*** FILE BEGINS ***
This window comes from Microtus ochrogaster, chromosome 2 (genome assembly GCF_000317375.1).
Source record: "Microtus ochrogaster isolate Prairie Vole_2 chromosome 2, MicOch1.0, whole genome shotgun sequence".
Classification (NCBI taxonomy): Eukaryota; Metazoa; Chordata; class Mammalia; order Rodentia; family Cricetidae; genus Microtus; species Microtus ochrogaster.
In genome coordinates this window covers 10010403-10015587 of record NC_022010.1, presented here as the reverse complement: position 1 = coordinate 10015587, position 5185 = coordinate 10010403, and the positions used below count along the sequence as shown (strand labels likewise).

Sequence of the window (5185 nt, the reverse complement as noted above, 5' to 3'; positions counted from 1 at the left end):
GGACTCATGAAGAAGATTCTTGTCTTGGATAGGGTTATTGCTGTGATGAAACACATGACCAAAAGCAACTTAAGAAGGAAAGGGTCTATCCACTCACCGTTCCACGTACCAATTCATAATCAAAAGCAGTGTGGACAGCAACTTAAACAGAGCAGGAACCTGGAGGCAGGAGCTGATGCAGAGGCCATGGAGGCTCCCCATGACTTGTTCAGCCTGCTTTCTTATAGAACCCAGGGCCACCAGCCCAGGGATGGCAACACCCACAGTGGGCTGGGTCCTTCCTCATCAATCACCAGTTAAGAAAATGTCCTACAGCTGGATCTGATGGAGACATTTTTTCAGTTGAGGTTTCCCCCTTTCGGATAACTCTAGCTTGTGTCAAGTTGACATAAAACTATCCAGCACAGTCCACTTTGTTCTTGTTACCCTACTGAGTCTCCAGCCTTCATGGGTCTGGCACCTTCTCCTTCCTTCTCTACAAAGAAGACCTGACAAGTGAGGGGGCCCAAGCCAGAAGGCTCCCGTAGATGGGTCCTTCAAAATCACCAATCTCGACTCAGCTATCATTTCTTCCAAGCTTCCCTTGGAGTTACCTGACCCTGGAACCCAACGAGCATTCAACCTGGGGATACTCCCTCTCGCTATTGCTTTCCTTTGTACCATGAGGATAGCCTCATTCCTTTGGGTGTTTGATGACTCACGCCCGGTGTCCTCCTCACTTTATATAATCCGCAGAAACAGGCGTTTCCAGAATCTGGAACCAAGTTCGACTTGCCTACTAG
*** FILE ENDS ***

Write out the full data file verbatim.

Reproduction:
This window comes from Microtus ochrogaster, chromosome 2 (genome assembly GCF_000317375.1).
Source record: "Microtus ochrogaster isolate Prairie Vole_2 chromosome 2, MicOch1.0, whole genome shotgun sequence".
Classification (NCBI taxonomy): Eukaryota; Metazoa; Chordata; class Mammalia; order Rodentia; family Cricetidae; genus Microtus; species Microtus ochrogaster.
In genome coordinates this window covers 10010403-10015587 of record NC_022010.1, presented here as the reverse complement: position 1 = coordinate 10015587, position 5185 = coordinate 10010403, and the positions used below count along the sequence as shown (strand labels likewise).

Sequence of the window (5185 nt, the reverse complement as noted above, 5' to 3'; positions counted from 1 at the left end):
GGACTCATGAAGAAGATTCTTGTCTTGGATAGGGTTATTGCTGTGATGAAACACATGACCAAAAGCAACTTAAGAAGGAAAGGGTCTATCCACTCACCGTTCCACGTACCAATTCATAATCAAAAGCAGTGTGGACAGCAACTTAAACAGAGCAGGAACCTGGAGGCAGGAGCTGATGCAGAGGCCATGGAGGCTCCCCATGACTTGTTCAGCCTGCTTTCTTATAGAACCCAGGGCCACCAGCCCAGGGATGGCAACACCCACAGTGGGCTGGGTCCTTCCTCATCAATCACCAGTTAAGAAAATGTCCTACAGCTGGATCTGATGGAGACATTTTTTCAGTTGAGGTTTCCCCCTTTCGGATAACTCTAGCTTGTGTCAAGTTGACATAAAACTATCCAGCACAGTCCACTTTGTTCTTGTTACCCTACTGAGTCTCCAGCCTTCATGGGTCTGGCACCTTCTCCTTCCTTCTCTACAAAGAAGACCTGACAAGTGAGGGGGCCCAAGCCAGAAGGCTCCCGTAGATGGGTCCTTCAAAATCACCAATCTCGACTCAGCTATCATTTCTTCCAAGCTTCCCTTGGAGTTACCTGACCCTGGAACCCAACGAGCATTCAACCTGGGGATACTCCCTCTCGCTATTGCTTTCCTTTGTACCATGAGGATAGCCTCATTCCTTTGGGTGTTTGATGACTCACGCCCGGTGTCCTCCTCACTTTATATAATCCGCAGAAACAGGCGTTTCCAGAATCTGGAACCAAGTTCGACTTGCCTACTAG